Reporting Ron Matz
BALTIMORE (WJZ)—Mark Cottman was born and raised in Baltimore. He’s a self-taught artist who gave up his career to pursue his passion.
As we celebrate Black History Month, Ron Matz has more on a talented Baltimore man who’s living the dream.
The world of artist Mark Cottman is rich with vibrant colors. He’s never had a lesson.
“A lot of people say self-taught. I’m leaning towards organic because it comes from inside out. Maybe an ancestor two or three generations ago was an artist,” Cottman said.
At his Federal Hill gallery, for Black History Month you’ll see his love for jazz, including Billie Holiday, Louis Armstrong and Miles Davis.
“I’m a big lover of jazz, especially the ’40s, ’50s and ’60s,” Cottman said. “The music was rich and takes you different places. I try to incorporate that in my paintings. I had to do Miles Davis. It’s my celebration of everything he’s given me.”
His most popular work is “Can’t We All Just Swim Along.”
And his piece,“This is Baltimore,” is a collage of local icons. It’s his tribute to his city.
It’s “a painting I’ve been thinking about for a very long time,” Cottman said. “I wanted to celebrate Baltimore as a great American city. The Star-Spangled Banner was written here. It has so many highlights of Baltimore. This is crab town, Druid Hill Park, the Maryland Zoo, the arabbers, Pimlico Race Course. It’s great to remember these things. It was a pure labor of love.”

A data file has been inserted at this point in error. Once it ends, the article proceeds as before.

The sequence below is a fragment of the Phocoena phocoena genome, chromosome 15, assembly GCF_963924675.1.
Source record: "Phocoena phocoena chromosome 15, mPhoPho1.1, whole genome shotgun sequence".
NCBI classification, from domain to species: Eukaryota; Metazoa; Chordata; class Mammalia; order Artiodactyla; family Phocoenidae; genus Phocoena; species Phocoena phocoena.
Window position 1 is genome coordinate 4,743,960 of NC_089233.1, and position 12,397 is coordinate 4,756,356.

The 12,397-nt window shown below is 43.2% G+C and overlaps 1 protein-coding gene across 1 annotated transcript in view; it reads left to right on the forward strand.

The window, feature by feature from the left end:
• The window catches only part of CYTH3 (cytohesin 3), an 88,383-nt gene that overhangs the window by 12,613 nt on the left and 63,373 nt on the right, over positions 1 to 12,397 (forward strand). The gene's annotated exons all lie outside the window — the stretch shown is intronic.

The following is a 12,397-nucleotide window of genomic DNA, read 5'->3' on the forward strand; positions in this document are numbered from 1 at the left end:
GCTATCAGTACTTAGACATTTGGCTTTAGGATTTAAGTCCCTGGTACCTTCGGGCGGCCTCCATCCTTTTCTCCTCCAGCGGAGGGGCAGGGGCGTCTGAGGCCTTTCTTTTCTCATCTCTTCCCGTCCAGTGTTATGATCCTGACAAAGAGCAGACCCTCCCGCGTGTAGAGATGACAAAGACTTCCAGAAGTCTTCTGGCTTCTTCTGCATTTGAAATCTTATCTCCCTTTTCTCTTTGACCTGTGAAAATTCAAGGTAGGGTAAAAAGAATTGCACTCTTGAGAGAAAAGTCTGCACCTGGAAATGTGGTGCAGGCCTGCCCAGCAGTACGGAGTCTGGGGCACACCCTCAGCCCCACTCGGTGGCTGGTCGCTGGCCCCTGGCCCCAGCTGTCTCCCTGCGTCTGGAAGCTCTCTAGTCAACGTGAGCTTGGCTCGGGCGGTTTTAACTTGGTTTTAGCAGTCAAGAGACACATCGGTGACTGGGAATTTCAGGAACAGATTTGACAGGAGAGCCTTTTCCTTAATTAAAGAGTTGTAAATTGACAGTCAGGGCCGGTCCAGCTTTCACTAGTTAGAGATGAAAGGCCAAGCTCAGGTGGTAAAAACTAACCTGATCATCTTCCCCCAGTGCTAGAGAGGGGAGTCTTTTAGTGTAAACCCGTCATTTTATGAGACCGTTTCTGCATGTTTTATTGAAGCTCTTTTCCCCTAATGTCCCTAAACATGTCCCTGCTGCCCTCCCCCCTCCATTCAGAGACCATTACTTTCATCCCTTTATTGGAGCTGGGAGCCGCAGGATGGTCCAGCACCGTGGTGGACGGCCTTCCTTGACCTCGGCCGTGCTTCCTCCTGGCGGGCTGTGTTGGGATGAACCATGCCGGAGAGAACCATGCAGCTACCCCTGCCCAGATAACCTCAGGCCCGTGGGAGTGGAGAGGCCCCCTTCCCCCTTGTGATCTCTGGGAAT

Cottman is a graduate of Baltimore Polytechnic Institute. Thirteen years ago, he gave up his career as a successful architectural engineer to pursue his passion.
“I did paintings and portraits,” he said. “I apparently had this creative seed inside of me. I did it as a hobby. It was kind of like therapy, but then it just germinated into something else. I would be up til 2 or 3 in the morning painting and trying to go to work next day. I thought something had to go– the job or the painting. I couldn’t stop painting so the job had to go.”
He’s never looked back.
“I had a good job as an architectural engineer for the state of Maryland. It was very rewarding but this is where I’m supposed to be,” he said.
His gallery opened on South Charles Street just two years ago.
“It’s a humbling experience when they come to the gallery and they get excited about it,” Cottman said “It’s a place of joy and peace and thought. With all the craziness in the world, they can stop by the gallery, and we can have a great conversation and see some great art.”
To view more of Cottman’s work, click here.